Letters to the editor — Sunday (9-25-2016)
Rowan Chamber a strong voice for community
There are so many reasons to be proud of Rowan County. The Rowan County Chamber of Commerce is one of them. This community’s Chamber of Commerce has been serving the needs of the business community for over 90 years and is the region’s largest business advocacy organization.
The Rowan Chamber has nearly 900 members since its recent Total Resource Campaign. And when the Rowan Chamber speaks at the local, state and national level, people listen.
When we speak with one voice with the strength of nearly 900 members we get the attention of legislators, business leaders, and organizations both here at home and around the state. Our representation of business and professionals in Rowan County makes a bold statement. But we can only do that with a strong, active membership.
Through our membership we bring together the collective vision of area businesses, our new minority business council, community partners, elected officials, young professionals, educators, and engaged citizens to work cooperatively for the future of this wonderful community. From the heart of our county seat to every corner of the county, we’re working to create more successful businesses, work opportunities, and a better life for our citizens.
Chamber membership is an investment in the success of your business. It’s the perfect way to build relationships, promote your business, access business contacts, and improve your bottom line. It also gives each of us as business people a way to impact our community’s future in a way that we could never achieve alone. Together we can enhance the business climate in our community now and into the future. It’s a win/win!
The Rowan Chamber invites you to keep those numbers vital and growing. If you are not yet a member of the Chamber, please contact us at 704-633-4221 or firstname.lastname@example.org to learn more. Deadline for all new members to be in the 2017 Directory is Sept. 30.
— Tim Norris
Norris is chair-elect of the Rowan Chamber of Commerce.
Cress makes us proud
Much to my surprise when I opened up the Salisbury Post this morning, I saw where Rodney Cress made us all proud. Rodney is a Vietnam veteran and has been an advocate for veterans for years. Last week Rodney was named to Senator Burr’s veteran committee (Veterans for Burr leadership team) along with some high ranking generals.
On Tuesday Rodney was selected by Donald Trump and vetted by the Secret Service to say the Pledge of Allegiance at a Trump rally in High Point. The crowd was a complete sell-out.
Not only did Rodney make us proud of him but he also made Salisbury/Rowan a proud spot on the map. Thank you, Rodney, for representing us veterans and the whole county. We are very proud of you for serving and also for looking out for veterans that are unable to look out for themselves.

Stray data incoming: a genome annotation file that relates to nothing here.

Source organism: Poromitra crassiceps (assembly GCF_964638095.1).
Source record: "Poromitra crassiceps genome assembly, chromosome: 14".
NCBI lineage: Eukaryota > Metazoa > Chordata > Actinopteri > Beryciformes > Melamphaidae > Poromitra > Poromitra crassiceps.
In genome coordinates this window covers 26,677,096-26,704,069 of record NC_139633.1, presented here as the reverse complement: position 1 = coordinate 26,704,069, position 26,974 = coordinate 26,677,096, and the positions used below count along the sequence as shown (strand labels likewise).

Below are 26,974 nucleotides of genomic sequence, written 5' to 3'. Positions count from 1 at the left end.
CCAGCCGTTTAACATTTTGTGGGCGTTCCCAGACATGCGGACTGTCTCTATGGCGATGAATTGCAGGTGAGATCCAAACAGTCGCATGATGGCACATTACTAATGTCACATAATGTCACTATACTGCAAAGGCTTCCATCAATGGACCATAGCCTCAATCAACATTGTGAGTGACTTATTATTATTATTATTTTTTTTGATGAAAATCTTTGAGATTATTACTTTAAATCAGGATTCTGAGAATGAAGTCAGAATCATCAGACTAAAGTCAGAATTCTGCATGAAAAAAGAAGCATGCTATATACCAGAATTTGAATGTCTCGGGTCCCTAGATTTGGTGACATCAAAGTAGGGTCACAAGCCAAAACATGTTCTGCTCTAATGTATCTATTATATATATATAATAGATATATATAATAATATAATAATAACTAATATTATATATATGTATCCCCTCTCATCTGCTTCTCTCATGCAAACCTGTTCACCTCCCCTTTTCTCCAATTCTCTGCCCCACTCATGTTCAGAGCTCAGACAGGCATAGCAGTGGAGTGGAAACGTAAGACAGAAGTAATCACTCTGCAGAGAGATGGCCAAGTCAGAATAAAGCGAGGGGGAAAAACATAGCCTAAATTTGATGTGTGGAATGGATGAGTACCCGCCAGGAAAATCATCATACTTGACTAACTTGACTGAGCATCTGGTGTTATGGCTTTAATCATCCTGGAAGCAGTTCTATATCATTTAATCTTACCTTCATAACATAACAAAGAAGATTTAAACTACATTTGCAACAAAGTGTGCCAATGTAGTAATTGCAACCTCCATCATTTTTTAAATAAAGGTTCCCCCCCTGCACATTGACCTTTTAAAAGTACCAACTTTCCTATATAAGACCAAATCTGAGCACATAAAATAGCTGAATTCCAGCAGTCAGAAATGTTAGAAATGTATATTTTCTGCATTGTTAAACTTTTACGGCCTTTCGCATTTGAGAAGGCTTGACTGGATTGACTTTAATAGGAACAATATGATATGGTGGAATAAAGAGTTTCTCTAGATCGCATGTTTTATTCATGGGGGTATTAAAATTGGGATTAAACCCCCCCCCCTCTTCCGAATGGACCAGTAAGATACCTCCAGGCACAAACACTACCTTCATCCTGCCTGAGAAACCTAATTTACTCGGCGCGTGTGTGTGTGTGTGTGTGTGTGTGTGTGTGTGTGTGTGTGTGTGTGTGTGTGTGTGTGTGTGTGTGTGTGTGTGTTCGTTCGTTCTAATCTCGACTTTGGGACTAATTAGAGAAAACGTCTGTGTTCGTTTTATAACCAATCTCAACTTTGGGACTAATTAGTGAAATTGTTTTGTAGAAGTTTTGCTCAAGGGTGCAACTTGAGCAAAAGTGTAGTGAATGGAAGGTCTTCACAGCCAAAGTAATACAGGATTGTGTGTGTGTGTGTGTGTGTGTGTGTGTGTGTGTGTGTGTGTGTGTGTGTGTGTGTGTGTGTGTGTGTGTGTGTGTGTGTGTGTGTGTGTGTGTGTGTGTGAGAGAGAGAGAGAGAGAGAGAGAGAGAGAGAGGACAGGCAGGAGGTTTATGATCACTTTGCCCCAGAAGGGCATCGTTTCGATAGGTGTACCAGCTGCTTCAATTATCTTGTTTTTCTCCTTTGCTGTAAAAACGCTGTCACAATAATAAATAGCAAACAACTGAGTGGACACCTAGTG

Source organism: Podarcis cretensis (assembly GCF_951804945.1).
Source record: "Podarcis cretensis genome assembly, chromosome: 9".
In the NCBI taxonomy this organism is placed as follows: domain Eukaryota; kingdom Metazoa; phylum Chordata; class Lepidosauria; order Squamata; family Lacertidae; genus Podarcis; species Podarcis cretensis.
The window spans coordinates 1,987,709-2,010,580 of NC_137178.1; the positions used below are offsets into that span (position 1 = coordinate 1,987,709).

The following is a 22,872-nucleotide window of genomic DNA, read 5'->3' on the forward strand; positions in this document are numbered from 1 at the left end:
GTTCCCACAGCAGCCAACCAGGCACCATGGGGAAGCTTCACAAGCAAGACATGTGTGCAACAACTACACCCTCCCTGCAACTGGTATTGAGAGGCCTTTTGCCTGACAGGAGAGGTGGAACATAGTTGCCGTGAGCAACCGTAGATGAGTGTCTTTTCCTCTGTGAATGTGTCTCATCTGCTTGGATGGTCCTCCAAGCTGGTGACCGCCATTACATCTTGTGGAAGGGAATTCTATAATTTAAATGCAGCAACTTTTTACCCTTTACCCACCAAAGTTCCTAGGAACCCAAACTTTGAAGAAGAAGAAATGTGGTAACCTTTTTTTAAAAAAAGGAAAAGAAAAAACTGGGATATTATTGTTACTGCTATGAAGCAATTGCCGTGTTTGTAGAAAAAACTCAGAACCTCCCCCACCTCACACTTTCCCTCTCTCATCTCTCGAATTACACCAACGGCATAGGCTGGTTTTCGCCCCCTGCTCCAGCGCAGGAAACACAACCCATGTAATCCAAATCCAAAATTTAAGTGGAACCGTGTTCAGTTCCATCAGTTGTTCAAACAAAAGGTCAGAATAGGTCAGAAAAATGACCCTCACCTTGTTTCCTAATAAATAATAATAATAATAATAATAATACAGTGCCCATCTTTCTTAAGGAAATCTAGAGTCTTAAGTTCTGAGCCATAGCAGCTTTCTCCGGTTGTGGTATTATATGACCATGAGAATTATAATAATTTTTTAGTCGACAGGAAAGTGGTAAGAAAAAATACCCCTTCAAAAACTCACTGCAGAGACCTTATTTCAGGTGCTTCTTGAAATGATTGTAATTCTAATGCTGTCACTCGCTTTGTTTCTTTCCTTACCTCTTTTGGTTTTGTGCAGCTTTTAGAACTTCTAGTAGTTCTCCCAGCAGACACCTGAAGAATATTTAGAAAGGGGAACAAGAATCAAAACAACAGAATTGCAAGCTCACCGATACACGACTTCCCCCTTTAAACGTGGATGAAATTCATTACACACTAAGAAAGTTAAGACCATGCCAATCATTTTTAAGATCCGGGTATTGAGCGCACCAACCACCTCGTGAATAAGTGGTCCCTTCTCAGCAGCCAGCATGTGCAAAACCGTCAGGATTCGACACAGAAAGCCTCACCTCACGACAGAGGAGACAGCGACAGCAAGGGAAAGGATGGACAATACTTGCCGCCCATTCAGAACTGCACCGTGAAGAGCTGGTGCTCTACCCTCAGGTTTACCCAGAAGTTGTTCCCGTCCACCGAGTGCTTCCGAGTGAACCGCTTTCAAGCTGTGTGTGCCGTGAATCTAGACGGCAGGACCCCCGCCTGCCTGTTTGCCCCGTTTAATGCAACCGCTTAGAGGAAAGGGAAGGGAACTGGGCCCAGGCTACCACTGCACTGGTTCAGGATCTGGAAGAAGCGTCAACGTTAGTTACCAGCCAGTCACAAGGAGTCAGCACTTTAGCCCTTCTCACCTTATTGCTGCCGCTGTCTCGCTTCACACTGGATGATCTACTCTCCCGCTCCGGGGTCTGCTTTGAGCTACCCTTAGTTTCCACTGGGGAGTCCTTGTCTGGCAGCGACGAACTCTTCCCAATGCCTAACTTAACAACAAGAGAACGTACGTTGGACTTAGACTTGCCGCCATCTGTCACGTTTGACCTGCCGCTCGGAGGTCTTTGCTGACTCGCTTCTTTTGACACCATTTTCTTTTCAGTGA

— Ralph Baker family
Legends and facts
In response to Bill Ward’s Sept. 19 letter:
Mr. Ward does seem to a lot more about history than any layman could profess to know. However, history is for those who want to know more. We lay people know what we were taught in school. So, to paraphrase a quote from the movie “Who Shot Liberty Valence,” When the legend becomes fact, print the legend.”
Most of our school book history is more legend than fact. Minuscule facts take up too much class time .
Bravo to Mr. Ward for his comments.
— W.F. “Bill” Smith
Smoky day at the park
It’s time again for the fall festival at Dan Nicholas Park. The ad states “Sorry, no pets.”
The last time I was there, in 2014, was to see the superstar Darrell Harwood. As I entered the concert arena I noticed a cardboard sign that said “No Coolers” nailed to a tree. I also counted six police patrolling, so I picked one out to ask and made sure he was chewing tobacco.
“Why all the police?” I asked.
“They wanted extra security because of that Harwood show,” he answered.
“Are you expecting trouble?”
After he spit, he said, “Well, we never know. We heard that’s a bad bunch that follows Harwood around.”
“That sign ‘No coolers,’ what does that mean?” I asked him.
“Oh, we also heard everyone that follows him gets drunk at his shows, so we’re here to make sure that doesn’t happen.”
“How are you going to enforce it?”
“If we see someone with a cooler, we will ask them to leave.”
“And if they don’t, then what?”
“Then we will put them out.”
“Well, what if that sign was ‘No smoking’ instead of ‘No coolers.’ Could it still be enforced?”
“Absolutely,” he proudly answered.
“If we see someone light up, we tell them to put it out, and if they don’t then we put them out,” he laughed.
“Could you please explain that to Don Bringle?” I begged.
“Oh, no! We can’t get involved with that,” was his answer.
I never did get to witness the guards doing their thing because no one tried to bring in a cooler or get drunk. But my eyes did burn and my clothes and hair did stink by the time the show was over. That “bad bunch” that followed Darrell that day was mostly children and teenagers and their parents. And just enough smokers to stink things up.
After thinking “where was that bad bunch?” here goes. That would be the Rowan County board, the park director, the parks board, the county health department and Bob Pendergrass.
If that bunch can ban coolers and pets, why can’t they ban tobacco for the health of everyone in the park? You still have time to M.O.V.E.! Make Our Visits Enjoyable.
— Whitey Harwood
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